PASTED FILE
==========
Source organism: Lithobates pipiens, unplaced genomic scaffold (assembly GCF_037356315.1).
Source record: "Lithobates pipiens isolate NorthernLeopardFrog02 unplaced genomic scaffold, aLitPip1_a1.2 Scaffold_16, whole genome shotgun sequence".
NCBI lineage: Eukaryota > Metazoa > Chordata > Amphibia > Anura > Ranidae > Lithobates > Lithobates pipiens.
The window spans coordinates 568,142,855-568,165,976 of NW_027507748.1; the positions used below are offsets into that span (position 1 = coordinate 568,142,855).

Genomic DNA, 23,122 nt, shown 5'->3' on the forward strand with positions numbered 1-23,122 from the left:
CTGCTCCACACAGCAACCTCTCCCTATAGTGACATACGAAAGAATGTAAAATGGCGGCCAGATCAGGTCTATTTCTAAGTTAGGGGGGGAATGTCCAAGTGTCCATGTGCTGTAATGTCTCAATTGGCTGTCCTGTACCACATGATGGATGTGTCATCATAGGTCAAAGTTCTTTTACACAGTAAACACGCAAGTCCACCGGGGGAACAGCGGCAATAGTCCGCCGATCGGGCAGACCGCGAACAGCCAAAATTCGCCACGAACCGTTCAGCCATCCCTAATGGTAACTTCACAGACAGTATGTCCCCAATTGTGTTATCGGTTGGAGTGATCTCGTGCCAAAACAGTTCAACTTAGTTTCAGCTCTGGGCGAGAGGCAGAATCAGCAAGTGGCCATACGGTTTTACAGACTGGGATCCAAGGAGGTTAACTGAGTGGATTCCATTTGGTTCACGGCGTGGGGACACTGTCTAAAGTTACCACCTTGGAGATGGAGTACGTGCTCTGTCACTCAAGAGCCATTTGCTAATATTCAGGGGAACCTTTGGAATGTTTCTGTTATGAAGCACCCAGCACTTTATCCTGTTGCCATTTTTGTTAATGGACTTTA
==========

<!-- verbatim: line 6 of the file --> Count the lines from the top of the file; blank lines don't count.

CTGCTCCACACAGCAACCTCTCCCTATAGTGACATACGAAAGAATGTAAAATGGCGGCCAGATCAGGTCTATTTCTAAGTTAGGGGGGGAATGTCCAAGTGTCCATGTGCTGTAATGTCTCAATTGGCTGTCCTGTACCACATGATGGATGTGTCATCATAGGTCAAAGTTCTTTTACACAGTAAACACGCAAGTCCACCGGGGGAACAGCGGCAATAGTCCGCCGATCGGGCAGACCGCGAACAGCCAAAATTCGCCACGAACCGTTCAGCCATCCCTAATGGTAACTTCACAGACAGTATGTCCCCAATTGTGTTATCGGTTGGAGTGATCTCGTGCCAAAACAGTTCAACTTAGTTTCAGCTCTGGGCGAGAGGCAGAATCAGCAAGTGGCCATACGGTTTTACAGACTGGGATCCAAGGAGGTTAACTGAGTGGATTCCATTTGGTTCACGGCGTGGGGACACTGTCTAAAGTTACCACCTTGGAGATGGAGTACGTGCTCTGTCACTCAAGAGCCATTTGCTAATATTCAGGGGAACCTTTGGAATGTTTCTGTTATGAAGCACCCAGCACTTTATCCTGTTGCCATTTTTGTTAATGGACTTTA